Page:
I’m nearly 2,000 words into this very narrow point. Obviously, I think it’s important; maybe you think I’m being ridiculous. I would understand. But I think it’s important for two reasons. The first is simply accuracy and precision. Why not take another sentence and explain things more fully? Why throw around a label like “founder” indiscriminately? Go ahead and explain the circumstances. I believe that Literary Arts has a responsibility to the accuracy of its history. So do we in the press. And so do we in the culture! Second, I think when you say that Booth was “a” founder of Literary Arts you automatically reduce the importance of the actual founders. Even if you praise them in another context.

Literary Arts was led to national prominence largely through the efforts of a few Portland women acting diligently for the good of literature and the community. The founder was Karen Frank, technically, but she handed the reins to Prowda and Mancini swiftly enough that I count them as founders, too. Mancini, after Prowda left, built a very successful organization, one that was able to provide a home for many programs in addition to its original lecture series. Two of them came from OILA, which was founded by Brian Booth.

That is really it. It’s not so hard. If we wanted to go on with Booth’s role, we might add: Booth’s association with the organization was brief, one year on the board, though the programs grew to their present prominence due to the hard work of the people who carried it forward after Booth left. If you call that “founding,” well, we’ll have to disagree about the definition of the term.

I use the word “founder” carefully because it’s such a powerful word. A founder creates something out of nothing; her early decisions are amplified by the fragility of the organization, for better and for worse; it’s so much easier to fold up the tent and call it day, or not even start at all. The organization founded by Frank, Prowda and Mancini survived and thrived, and ultimately, they deserve the credit and the name “founders.” (Just as Booth does for starting OILA and Colton for starting Wordstock.) A tagline Literary Arts has used is, “Words Matter.” When it comes to the word “founder,” I agree completely.

Clearly, I think sending out Duin’s article was wrong, because it’s clear the column was wrong, which even Proctor would say at this point, I think. Literary Arts broadcast the error more widely than ever instead of correcting it. What’s weird is that I hope you consider giving to the Booth fund anyway.

6 Responses.

  1. As someone who’s spent years researching a biography of a historical figure, I think it’s really important to correct unintentional errors like this, because they tend to get echoed and otherwise repeated and soon accepted as fact, and it’s even easier in the age of Google and the internet. We see this happening with famous quotations erroneously attributed to historical figures all the time (and sometimes abused for nefarious political purposes, as Ronald Reagan did with something Abraham Lincoln never said).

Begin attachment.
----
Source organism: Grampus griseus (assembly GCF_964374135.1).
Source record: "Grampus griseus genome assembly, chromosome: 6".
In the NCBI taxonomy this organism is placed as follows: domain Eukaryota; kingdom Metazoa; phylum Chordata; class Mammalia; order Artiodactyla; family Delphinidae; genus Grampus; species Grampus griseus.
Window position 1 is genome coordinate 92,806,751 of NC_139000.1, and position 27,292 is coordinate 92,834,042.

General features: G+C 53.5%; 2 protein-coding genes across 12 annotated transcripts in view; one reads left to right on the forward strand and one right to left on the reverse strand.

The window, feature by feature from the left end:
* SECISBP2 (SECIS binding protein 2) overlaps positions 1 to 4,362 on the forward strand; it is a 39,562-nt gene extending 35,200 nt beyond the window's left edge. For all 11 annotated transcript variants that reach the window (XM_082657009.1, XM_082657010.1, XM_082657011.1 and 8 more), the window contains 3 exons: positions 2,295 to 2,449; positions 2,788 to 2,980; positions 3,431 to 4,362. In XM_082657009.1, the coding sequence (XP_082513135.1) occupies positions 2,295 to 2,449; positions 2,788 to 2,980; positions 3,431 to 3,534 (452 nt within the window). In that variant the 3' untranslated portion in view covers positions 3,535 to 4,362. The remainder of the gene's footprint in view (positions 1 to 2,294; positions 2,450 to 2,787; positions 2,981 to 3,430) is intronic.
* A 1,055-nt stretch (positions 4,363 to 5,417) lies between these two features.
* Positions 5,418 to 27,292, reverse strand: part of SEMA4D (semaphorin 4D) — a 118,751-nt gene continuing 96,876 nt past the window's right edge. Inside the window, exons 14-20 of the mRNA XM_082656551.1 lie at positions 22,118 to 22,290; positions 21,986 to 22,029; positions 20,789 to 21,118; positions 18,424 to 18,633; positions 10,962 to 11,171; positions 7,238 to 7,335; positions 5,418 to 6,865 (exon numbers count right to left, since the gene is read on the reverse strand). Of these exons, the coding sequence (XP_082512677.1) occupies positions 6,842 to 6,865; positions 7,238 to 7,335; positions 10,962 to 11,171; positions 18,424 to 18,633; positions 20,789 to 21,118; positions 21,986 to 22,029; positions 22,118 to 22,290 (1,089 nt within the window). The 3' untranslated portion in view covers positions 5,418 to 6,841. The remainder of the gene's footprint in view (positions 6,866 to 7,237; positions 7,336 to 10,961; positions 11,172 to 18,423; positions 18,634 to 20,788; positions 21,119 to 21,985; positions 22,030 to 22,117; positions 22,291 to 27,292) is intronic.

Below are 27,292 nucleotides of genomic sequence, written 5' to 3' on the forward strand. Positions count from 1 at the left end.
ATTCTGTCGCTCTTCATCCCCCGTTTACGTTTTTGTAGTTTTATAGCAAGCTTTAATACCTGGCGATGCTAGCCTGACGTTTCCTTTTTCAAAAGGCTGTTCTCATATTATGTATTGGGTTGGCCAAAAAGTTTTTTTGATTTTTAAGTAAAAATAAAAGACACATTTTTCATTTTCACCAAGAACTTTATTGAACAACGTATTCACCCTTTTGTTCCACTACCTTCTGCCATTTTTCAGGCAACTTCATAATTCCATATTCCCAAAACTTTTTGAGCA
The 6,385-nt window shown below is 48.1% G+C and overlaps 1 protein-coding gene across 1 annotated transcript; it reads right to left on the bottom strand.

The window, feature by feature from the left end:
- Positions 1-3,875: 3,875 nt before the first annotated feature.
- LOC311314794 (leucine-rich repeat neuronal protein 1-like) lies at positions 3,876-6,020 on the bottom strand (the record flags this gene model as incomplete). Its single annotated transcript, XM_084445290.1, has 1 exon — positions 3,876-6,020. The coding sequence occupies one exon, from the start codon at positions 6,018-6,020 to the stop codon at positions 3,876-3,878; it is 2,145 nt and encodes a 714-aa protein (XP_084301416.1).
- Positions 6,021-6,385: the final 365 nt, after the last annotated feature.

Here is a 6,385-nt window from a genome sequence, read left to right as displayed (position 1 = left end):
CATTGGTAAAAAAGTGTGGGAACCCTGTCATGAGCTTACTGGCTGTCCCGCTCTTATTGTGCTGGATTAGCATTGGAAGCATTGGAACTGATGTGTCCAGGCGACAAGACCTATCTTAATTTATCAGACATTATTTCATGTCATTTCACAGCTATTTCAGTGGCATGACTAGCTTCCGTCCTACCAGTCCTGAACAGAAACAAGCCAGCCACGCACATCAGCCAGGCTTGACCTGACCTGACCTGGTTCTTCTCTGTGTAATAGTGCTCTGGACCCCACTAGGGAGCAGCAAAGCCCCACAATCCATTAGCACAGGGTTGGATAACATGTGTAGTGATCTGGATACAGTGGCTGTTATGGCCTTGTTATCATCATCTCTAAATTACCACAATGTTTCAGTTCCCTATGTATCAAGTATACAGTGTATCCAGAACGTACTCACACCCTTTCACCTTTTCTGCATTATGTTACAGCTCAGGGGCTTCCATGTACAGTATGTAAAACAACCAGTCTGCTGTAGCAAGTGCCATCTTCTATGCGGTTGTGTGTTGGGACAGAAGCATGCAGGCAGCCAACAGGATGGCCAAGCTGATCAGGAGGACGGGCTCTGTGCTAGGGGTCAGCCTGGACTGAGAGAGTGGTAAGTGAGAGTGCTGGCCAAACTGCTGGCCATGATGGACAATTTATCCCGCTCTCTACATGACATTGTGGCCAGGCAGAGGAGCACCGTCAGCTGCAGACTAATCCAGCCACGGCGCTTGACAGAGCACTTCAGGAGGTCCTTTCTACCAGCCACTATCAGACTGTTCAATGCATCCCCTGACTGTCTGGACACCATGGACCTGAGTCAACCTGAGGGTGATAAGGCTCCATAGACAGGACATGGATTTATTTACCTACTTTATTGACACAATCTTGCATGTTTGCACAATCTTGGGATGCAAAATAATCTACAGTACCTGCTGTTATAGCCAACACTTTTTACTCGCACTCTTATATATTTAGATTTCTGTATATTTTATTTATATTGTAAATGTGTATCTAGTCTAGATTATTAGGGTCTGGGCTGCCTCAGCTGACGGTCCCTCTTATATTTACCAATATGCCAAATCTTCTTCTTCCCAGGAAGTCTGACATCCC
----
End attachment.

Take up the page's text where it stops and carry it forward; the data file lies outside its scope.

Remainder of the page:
An organization devoted to literary arts should be attentive to the meaning of words. Here’s the pertinent definition of “found” from dictionary.com.

    verb (used with object)
    1. to set up or establish on a firm basis or for enduring existence:
    to found a new publishing company.
    2. to lay the lowest part of (a structure) on a firm base or ground:
    a house founded on solid rock.
    3. to base or ground (usually followed by on or upon):
    a story founded on fact.
    4. to provide a basis or ground for.

    1. organize, inaugurate, institute, originate.

    Brian Booth is certainly an Oregon literary hero. Do these terms accurately describe his role in the origin of Literary Arts?
    Note: the example used in definition 3 “story founded in fact” comes from the dictionary, not from me, though I’m aware of its unintentional appropriateness here in a discussion relating to a story not founded in fact.

  2. Martha Ullman West says:

    As someone who continues to research historical figures in ballet and is constantly stymied by conflicting accounts and factual errors, I completely agree with Brett. I would like to correct one small error in Barry’s heartfelt post: it was Pacific Ballet Theatre, not Pacific Dance Theatre that merged with Ballet Oregon to become Oregon Ballet Theatre. And just to confuse the issue a little here, in 1985 another group of women that included Elinor Langer, whose idea it was, and me started the Friends of the Library Author’s Series. That first season included novelist Rosellen Brown, anthropologist Mary Catherine Bateson, and Robert Frost’s biographer, whose name escapes me at the moment. Jane Howard may have been a part of that first series as well, reading from her biography of Margaret Mead. It didn’t last long for various reasons, maybe three years, but I believe we helped to pave the way for Portland Arts and Lectures.

  3. Martha Ullman West says:

    One more thing: Brian Booth’s dedication to Oregon literature also manifested itself in his involvement in the Oregon Cultural Heritage Commission, on whose board I served for a while. It in no way diminishes Booth’s contributions to correct the historical record; I knew him a little bit and I think he would certainly want that done. Thanks Barry.

  4. Barry Johnson says:

    Thanks, Brett. A good definition is always welcome. And thanks for the correction, Martha. You’re absolutely right: Brian’s reputation is secure without what I consider the false attribution of Literary Arts to him!

  5. Martha Ullman West says:

    For the record, it was Frost biographer Peter Davidson [sp?] who came that first season of the FOL Authors Series.

  6. I welcome this thoughtful and detailed description of founding of Literary Arts; I support correcting the record whenever possible and necessary. As we’ve all stated, Brian Booth’s contributions to the literary legacy of Oregon cannot be overstated. I remember the awe with which I viewed the shelves upon shelves of first editions by Oregon authors in his home. But I also remember the early days of Arts & Lectures when I attended because my sister-in-law said we should go to this series that her friend, Julie Mancini, had a hand in putting on…There were no men’s names associated with the series at all then. Just those fine, forward-thinking women who created a wonderful tradition to honor Oregon’s commitment to literature.